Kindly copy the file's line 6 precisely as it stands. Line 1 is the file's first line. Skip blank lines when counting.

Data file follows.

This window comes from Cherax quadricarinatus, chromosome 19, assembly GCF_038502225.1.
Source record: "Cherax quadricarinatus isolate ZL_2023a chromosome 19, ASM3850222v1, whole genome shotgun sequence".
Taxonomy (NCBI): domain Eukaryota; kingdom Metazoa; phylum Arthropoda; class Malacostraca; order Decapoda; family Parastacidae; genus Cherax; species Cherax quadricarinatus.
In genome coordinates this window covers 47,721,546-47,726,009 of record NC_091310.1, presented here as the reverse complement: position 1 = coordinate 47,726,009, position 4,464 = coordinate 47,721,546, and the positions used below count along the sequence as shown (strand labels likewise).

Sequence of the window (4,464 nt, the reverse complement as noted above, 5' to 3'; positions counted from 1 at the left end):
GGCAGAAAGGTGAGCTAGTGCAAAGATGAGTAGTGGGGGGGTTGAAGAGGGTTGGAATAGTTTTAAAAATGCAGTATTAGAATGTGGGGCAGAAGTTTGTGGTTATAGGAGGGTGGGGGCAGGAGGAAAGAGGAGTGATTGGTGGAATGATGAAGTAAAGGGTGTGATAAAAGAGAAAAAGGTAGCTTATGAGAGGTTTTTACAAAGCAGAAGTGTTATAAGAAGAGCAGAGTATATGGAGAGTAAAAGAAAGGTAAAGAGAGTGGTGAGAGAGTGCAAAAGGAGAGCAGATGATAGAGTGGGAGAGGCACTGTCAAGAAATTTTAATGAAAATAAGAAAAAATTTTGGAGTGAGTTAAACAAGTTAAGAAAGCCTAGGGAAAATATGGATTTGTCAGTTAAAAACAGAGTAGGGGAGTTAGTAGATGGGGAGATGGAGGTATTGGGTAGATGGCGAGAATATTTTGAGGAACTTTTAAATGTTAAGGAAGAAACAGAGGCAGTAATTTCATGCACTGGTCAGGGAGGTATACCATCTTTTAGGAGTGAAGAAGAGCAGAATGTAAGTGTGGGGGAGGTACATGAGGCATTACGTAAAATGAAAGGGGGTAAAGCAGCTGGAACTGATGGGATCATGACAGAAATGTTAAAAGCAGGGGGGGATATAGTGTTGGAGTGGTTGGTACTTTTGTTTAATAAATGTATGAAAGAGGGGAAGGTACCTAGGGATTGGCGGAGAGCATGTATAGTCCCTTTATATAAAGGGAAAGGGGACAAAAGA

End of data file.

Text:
GGCAGAAAGGTGAGCTAGTGCAAAGATGAGTAGTGGGGGGGTTGAAGAGGGTTGGAATAGTTTTAAAAATGCAGTATTAGAATGTGGGGCAGAAGTTTGTGGTTATAGGAGGGTGGGGGCAGGAGGAAAGAGGAGTGATTGGTGGAATGATGAAGTAAAGGGTGTGATAAAAGAGAAAAAGGTAGCTTATGAGAGGTTTTTACAAAGCAGAAGTGTTATAAGAAGAGCAGAGTATATGGAGAGTAAAAGAAAGGTAAAGAGAGTGGTGAGAGAGTGCAAAAGGAGAGCAGATGATAGAGTGGGAGAGGCACTGTCAAGAAATTTTAATGAAAATAAGAAAAAATTTTGGAGTGAGTTAAACAAGTTAAGAAAGCCTAGGGAAAATATGGATTTGTCAGTTAAAAACAGAGTAGGGGAGTTAGTAGATGGGGAGATGGAGGTATTGGGTAGATGGCGAGAATATTTTGAGGAACTTTTAAATGTTAAGGAAGAAACAGAGGCAGTAATTTCATGCACTGGTCAGGGAGGTATACCATCTTTTAGGAGTGAAGAAGAGCAGAATGTAAGTGTGGGGGAGGTACATGAGGCATTACGTAAAATGAAAGGGGGTAAAGCAGCTGGAACTGATGGGATCATGACAGAAATGTTAAAAGCAGGGGGGGATATAGTGTTGGAGTGGTTGGTACTTTTGTTTAATAAATGTATGAAAGAGGGGAAGGTACCTAGGGATTGGCGGAGAGCATGTATAGTCCCTTTATATAAAGGGAAAGGGGACAAAAGA